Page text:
G came to me via the Mayor's Alliance for New York City's Animals via the ACC on 110th Street. As I recall someone had found 2 pittie puppies in the Bronx and had brought them to the city shelter in the middle of December. Obviously sickly, the 2 puppies were diagnosed with parvo virus – a disease that unfortunately has a very high prevalence in pit bulls - and slated for euthanasia.
Luckily for them, Bernadette Peters, the famous Broadway actress and well-known rescue supporter, was at the ACC that day and saved the puppies in the nick of time. The two pups, who Ms. Peters termed ‘Mary Kate and Ashley’ as they were frighteningly skinny, were whisked away to the Animal Medical Center on the east side and treated for several days.
Around that time, I had recently moved to a new, dog friendly apartment and decided that I wanted to get a dog. It had been about 6 months since our family’s 10-year-old boxer/bulldog mutt had passed and I was just beginning to finally make my peace with it.
My mom, who was working at the AMC at that time, told me about the 2 pittie puppies that needed a foster home with no other dogs for a month - parvo is contagious to other canines via hair shedding for one month after treatment. I decided sight unseen that one of these pups was mine. I didn’t care about the breed (which in retrospect, now being so conscious of the breed and its negative stigma, is funny) – I had watched enough Cesar Millan to know that the problem is usually on the other end of the leash.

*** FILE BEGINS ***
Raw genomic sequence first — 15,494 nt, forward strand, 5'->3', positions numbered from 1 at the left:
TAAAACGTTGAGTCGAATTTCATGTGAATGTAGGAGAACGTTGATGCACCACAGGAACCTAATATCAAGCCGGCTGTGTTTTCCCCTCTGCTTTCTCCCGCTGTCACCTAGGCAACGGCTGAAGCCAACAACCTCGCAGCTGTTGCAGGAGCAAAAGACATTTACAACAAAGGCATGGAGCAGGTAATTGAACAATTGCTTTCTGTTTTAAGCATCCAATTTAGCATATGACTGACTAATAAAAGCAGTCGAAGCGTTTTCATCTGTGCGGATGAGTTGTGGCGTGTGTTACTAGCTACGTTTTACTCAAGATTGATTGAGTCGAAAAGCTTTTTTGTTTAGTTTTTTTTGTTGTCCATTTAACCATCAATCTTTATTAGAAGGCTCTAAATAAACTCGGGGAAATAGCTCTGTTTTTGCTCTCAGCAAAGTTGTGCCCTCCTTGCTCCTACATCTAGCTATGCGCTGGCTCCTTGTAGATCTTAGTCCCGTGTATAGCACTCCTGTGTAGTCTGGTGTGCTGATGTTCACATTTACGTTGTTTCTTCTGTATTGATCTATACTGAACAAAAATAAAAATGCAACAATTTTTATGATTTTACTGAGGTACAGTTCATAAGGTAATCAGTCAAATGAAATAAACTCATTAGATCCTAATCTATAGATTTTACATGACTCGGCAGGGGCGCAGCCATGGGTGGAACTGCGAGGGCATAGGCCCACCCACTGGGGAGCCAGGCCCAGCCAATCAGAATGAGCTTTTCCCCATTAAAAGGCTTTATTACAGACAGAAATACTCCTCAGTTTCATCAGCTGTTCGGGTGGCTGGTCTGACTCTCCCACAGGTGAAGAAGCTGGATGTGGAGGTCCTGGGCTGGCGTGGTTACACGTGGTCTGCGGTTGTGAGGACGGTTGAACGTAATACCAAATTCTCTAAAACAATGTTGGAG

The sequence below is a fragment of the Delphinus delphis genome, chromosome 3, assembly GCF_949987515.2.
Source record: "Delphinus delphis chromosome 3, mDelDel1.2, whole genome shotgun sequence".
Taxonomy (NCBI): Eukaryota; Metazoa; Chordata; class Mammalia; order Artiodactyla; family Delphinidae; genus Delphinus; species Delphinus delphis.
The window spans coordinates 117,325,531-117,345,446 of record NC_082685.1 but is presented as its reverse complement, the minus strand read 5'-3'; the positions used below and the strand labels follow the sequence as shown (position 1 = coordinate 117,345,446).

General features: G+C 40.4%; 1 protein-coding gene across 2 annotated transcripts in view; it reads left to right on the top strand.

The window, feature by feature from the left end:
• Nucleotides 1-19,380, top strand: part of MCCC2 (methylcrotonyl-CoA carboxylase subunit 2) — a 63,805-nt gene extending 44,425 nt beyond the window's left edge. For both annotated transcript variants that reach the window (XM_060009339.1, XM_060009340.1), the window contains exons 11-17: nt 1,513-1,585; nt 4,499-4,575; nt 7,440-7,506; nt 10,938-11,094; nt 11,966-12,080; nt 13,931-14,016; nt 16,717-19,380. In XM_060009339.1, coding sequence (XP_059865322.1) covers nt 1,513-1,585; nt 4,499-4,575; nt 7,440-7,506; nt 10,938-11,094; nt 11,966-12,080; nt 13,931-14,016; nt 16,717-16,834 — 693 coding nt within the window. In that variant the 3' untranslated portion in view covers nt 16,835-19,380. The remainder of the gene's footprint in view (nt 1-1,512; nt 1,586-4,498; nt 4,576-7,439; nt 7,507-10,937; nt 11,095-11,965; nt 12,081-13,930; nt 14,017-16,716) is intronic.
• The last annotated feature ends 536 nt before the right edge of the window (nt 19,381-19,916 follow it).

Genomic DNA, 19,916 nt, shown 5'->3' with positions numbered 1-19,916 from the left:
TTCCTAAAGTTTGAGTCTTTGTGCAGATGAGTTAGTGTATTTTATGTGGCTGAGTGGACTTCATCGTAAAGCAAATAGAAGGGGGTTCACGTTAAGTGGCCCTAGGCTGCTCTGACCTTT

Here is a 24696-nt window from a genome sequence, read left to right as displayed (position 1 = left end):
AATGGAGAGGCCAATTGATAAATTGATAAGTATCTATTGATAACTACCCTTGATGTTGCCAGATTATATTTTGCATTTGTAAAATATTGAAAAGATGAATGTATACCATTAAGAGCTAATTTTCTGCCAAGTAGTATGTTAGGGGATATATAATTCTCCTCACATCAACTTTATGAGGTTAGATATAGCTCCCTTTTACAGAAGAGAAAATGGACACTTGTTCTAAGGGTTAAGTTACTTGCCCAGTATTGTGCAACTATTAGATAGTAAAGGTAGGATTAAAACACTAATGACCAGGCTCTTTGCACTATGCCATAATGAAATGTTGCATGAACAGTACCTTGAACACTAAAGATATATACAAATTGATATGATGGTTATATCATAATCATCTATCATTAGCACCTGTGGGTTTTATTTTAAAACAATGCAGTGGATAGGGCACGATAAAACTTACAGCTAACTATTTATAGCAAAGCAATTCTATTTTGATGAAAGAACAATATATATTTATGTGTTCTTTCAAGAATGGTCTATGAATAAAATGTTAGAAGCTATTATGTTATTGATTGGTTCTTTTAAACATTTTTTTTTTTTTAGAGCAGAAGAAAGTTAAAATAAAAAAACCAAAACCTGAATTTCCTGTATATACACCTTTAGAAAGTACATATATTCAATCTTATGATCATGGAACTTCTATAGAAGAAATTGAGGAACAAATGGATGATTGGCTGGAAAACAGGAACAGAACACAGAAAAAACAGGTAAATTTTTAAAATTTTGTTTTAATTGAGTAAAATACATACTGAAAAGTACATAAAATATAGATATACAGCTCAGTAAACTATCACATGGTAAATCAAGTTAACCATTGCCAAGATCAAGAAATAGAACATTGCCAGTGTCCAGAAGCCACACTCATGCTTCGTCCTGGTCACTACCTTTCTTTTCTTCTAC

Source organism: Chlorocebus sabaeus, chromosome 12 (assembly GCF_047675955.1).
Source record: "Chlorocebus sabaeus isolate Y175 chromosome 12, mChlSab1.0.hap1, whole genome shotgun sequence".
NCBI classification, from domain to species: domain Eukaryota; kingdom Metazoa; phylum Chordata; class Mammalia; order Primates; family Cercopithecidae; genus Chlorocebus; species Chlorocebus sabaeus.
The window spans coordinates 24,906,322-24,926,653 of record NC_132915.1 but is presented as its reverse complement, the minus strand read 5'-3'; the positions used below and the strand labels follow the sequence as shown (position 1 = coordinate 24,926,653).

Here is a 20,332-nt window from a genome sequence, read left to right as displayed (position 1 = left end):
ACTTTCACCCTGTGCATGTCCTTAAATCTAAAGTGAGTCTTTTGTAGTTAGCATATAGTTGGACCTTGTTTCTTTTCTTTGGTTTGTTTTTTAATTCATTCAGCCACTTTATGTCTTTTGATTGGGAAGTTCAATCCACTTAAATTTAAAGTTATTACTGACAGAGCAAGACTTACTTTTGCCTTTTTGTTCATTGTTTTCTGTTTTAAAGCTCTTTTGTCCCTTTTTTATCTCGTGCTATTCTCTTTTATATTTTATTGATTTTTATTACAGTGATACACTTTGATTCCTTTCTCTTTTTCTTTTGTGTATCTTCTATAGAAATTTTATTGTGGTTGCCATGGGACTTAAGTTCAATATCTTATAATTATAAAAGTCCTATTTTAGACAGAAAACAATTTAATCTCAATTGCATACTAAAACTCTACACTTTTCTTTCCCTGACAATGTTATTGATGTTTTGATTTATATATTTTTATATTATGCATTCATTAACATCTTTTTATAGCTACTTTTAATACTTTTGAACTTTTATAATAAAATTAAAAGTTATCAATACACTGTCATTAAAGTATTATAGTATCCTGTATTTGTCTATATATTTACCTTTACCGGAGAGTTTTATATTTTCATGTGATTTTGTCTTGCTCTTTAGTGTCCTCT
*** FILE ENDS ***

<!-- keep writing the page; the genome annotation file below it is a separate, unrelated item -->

I remember stopping by the hospital one night after work to meet the puppies. 2 tiny little things, now named Tabby and Gabby were just 3 and 4 lbs., respectively, squirmed and squeaked all over the place is their own separated isolated crates. Gabby even had a note on her door that said “I eat paper plates.” She’s eaten a hell of a lot more since then, so I can’t say I didn’t have fair warning.
I got to hold each of the pups and decide which one I was going to keep and which one I was only going to foster until they found a forever home. I tried turning each puppy over on their backs to see how submissive (or not) they would be. Gabby was definitely the more dominant, but Tabby was smaller and sicker and I wasn’t sure I could responsibly agree to take care of her from a financial point of view. Not to mention Gabby’s head was all white, the same as my previous dog, and had one blue and one brown eye, which was just cool.
I decided Gabby was my girl.
Since that day, G (now renamed) has been in my life (her sister now lives with some friends of mine out in Connecticut). She is my best friend and I love her more than anything. That being said, even though I understand the importance of being the dominant, alpha one in our relationship, I haven’t always been the best at implementing it. She really walks all over me and I decided last month that it had to stop.
G and I began working on the Nothing in Life is Free (NILIF) training program as recommended on BAD RAP. For some reason, I’ve read a million training books, watch a billion “Dog Whisperer” episodes, and this is the thing that really stuck. Almost immediately, literally within 6 hours, I noticed a difference. G stopped barking my neighbors who passed by our front door. Immediately. It was incredible!
We are continuing to work on this method and it is crystal clear that consistency and control are the answer to any of G’s “bad habits.” I am still finding it tough to be the alpha presence and not give in, and we still have our okay days and our better days, but all in all I’m really happy with this method - and apparently so is she: